A Cold Case
In his first book, Philip Gourevitch investigated 800,000 murders. ”We Wish to Inform You That Tomorrow We Will Be Killed With Our Families” — a best-seller, a prize-winner — was a vivid report on the genocidal crimes of the Rwandan government. In his second book, he investigates only two killings, but with the same expert eye. Its title, A Cold Case, calls to mind ”In Cold Blood,” Truman Capote’s sensational 1965 account of a murder in Holcomb, Kan. While that masterpiece invariably influenced Gourevitch, he’s on to something other than Capote’s sprawling American gothicism. ”A Cold Case” is a sliver of humanistic noir. Imagine a ”Law & Order” episode written by Graham Greene and directed by the photographer Weegee.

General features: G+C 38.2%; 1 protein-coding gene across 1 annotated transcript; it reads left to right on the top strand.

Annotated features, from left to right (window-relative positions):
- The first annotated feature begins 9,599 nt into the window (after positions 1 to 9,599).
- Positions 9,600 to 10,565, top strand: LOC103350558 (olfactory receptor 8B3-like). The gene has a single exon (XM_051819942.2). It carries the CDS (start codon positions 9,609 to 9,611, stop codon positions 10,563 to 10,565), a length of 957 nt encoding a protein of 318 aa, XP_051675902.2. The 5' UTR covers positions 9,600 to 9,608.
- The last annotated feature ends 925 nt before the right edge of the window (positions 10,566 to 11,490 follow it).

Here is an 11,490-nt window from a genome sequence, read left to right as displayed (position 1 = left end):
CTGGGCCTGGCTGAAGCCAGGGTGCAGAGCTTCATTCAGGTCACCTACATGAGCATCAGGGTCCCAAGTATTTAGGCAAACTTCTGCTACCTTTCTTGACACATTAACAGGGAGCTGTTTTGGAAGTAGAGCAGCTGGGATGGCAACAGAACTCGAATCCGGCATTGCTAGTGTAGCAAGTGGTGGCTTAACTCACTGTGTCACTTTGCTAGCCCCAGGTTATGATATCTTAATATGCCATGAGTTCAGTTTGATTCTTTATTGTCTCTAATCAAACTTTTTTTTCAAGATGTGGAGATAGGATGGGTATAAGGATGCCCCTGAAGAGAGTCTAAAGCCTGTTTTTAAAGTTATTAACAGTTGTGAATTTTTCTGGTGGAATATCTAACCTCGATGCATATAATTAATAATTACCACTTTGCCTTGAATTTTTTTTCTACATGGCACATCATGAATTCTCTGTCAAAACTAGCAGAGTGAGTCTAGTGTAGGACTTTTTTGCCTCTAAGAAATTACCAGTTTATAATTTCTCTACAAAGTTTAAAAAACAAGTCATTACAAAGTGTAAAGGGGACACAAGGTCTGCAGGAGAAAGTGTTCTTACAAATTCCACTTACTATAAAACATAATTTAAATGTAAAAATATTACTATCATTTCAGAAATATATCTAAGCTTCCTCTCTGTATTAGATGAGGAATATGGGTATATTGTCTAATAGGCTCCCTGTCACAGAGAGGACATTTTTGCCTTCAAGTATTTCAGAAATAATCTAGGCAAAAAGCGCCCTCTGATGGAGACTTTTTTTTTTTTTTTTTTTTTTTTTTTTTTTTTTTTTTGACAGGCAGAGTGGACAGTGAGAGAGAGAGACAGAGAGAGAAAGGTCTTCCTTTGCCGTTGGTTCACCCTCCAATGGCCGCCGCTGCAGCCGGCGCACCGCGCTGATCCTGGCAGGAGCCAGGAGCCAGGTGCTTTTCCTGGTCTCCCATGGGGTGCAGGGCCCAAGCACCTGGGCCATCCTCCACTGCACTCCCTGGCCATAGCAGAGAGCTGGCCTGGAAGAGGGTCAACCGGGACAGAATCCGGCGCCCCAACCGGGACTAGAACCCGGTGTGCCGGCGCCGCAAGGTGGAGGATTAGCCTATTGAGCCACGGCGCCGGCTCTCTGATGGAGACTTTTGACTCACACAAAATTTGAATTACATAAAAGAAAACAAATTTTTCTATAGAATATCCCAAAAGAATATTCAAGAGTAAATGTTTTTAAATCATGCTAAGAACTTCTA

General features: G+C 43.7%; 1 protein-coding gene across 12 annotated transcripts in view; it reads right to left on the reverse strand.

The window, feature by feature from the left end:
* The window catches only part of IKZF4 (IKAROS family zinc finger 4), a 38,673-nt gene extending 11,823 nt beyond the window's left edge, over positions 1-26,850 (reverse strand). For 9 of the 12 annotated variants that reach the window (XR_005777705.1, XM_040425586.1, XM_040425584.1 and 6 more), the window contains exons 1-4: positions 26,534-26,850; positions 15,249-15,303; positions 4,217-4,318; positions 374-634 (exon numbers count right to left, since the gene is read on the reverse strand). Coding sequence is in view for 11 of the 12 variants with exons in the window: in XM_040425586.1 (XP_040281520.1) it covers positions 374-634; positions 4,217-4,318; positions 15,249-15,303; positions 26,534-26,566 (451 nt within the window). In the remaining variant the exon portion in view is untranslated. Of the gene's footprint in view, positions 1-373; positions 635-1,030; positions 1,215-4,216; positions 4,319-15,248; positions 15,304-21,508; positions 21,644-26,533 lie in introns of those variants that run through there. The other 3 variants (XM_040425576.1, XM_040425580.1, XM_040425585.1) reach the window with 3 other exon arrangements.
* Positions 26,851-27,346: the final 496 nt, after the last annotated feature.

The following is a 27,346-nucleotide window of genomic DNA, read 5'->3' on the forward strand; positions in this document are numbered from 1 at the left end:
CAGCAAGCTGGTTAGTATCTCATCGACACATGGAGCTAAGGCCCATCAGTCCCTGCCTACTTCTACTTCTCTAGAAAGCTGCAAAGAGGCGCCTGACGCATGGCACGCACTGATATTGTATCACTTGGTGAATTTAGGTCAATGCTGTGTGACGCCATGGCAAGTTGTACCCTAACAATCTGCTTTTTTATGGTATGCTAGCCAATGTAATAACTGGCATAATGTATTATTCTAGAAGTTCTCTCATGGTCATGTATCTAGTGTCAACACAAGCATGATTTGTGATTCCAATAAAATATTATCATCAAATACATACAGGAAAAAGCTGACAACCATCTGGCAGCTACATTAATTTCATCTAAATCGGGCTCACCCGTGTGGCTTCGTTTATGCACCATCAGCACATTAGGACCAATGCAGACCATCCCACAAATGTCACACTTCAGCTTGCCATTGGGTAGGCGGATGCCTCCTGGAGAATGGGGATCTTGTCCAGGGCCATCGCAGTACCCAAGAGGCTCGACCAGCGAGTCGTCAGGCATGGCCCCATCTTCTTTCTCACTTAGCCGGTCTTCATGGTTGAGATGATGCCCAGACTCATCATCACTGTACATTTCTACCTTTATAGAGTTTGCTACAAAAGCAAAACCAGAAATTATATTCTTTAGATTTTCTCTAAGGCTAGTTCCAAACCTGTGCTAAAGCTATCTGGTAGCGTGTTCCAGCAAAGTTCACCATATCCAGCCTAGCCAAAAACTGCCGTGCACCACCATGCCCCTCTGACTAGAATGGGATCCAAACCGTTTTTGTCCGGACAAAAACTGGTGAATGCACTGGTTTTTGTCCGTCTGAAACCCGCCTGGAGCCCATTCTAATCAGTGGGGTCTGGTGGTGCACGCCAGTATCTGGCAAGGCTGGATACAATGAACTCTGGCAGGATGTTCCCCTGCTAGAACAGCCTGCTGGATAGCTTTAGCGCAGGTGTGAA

But is ”A Cold Case” worth your 22 bucks? The book is lean. A dozen photos grace its 182 pages. Thirteen of those pages are blank. Four others contain only quotations, and those quotes come in several shades of irrelevance. More damaging: For every two digressions that illuminate a character, there’s one with the spongy texture of padding. While the tale about the cop — a friend of the policeman central to the tale, Andy Rosenzweig — who preferred shooting himself in the head to ratting out corrupt colleagues could be a riveting book in itself, here, merely an anecdote, it’s a non sequitur.
Such asides aside, the details dazzle. The fact that perp Frankie Koehler met his armed robbery accomplice at a Times Square movie house showing ”Gun Crazy” (tag line: ”Thrill Crazy, Kill Crazy”) is perfect neon serendipity. It thrills because it is a fact, because of the garish glow it casts on the story of a cop and a hood, each driven by screen fiction, heading toward each other in the daylight of reality. Like they say, you can’t make this stuff up.